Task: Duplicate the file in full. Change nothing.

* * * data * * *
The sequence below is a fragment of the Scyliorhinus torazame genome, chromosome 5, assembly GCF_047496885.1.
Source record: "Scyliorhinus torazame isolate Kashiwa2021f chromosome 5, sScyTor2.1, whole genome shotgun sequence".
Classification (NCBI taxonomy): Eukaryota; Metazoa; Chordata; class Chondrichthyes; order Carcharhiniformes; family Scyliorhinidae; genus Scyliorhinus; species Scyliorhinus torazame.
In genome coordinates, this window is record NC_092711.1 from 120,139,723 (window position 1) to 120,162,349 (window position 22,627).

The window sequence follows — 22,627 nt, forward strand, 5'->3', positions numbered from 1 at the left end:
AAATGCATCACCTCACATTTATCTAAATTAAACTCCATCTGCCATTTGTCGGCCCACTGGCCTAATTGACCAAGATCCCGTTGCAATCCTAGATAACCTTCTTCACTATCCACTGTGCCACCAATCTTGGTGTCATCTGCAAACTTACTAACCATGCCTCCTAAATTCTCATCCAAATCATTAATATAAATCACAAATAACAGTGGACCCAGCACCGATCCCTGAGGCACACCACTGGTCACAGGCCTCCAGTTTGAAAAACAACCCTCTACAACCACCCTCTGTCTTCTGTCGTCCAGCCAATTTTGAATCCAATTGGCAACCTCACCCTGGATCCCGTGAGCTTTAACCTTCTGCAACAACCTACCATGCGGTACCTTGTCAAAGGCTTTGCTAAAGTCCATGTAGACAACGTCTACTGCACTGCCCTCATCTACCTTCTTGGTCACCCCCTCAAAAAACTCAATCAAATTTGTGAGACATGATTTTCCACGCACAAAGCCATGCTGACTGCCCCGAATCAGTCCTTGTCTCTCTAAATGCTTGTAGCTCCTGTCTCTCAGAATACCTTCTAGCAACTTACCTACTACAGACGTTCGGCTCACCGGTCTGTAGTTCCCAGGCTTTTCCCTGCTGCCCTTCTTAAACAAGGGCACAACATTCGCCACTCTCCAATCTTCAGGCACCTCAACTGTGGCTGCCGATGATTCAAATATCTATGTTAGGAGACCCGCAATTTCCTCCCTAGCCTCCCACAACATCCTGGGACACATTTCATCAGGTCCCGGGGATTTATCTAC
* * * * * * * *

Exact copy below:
The sequence below is a fragment of the Scyliorhinus torazame genome, chromosome 5, assembly GCF_047496885.1.
Source record: "Scyliorhinus torazame isolate Kashiwa2021f chromosome 5, sScyTor2.1, whole genome shotgun sequence".
Classification (NCBI taxonomy): Eukaryota; Metazoa; Chordata; class Chondrichthyes; order Carcharhiniformes; family Scyliorhinidae; genus Scyliorhinus; species Scyliorhinus torazame.
In genome coordinates, this window is record NC_092711.1 from 120,139,723 (window position 1) to 120,162,349 (window position 22,627).

The window sequence follows — 22,627 nt, forward strand, 5'->3', positions numbered from 1 at the left end:
AAATGCATCACCTCACATTTATCTAAATTAAACTCCATCTGCCATTTGTCGGCCCACTGGCCTAATTGACCAAGATCCCGTTGCAATCCTAGATAACCTTCTTCACTATCCACTGTGCCACCAATCTTGGTGTCATCTGCAAACTTACTAACCATGCCTCCTAAATTCTCATCCAAATCATTAATATAAATCACAAATAACAGTGGACCCAGCACCGATCCCTGAGGCACACCACTGGTCACAGGCCTCCAGTTTGAAAAACAACCCTCTACAACCACCCTCTGTCTTCTGTCGTCCAGCCAATTTTGAATCCAATTGGCAACCTCACCCTGGATCCCGTGAGCTTTAACCTTCTGCAACAACCTACCATGCGGTACCTTGTCAAAGGCTTTGCTAAAGTCCATGTAGACAACGTCTACTGCACTGCCCTCATCTACCTTCTTGGTCACCCCCTCAAAAAACTCAATCAAATTTGTGAGACATGATTTTCCACGCACAAAGCCATGCTGACTGCCCCGAATCAGTCCTTGTCTCTCTAAATGCTTGTAGCTCCTGTCTCTCAGAATACCTTCTAGCAACTTACCTACTACAGACGTTCGGCTCACCGGTCTGTAGTTCCCAGGCTTTTCCCTGCTGCCCTTCTTAAACAAGGGCACAACATTCGCCACTCTCCAATCTTCAGGCACCTCAACTGTGGCTGCCGATGATTCAAATATCTATGTTAGGAGACCCGCAATTTCCTCCCTAGCCTCCCACAACATCCTGGGACACATTTCATCAGGTCCCGGGGATTTATCTAC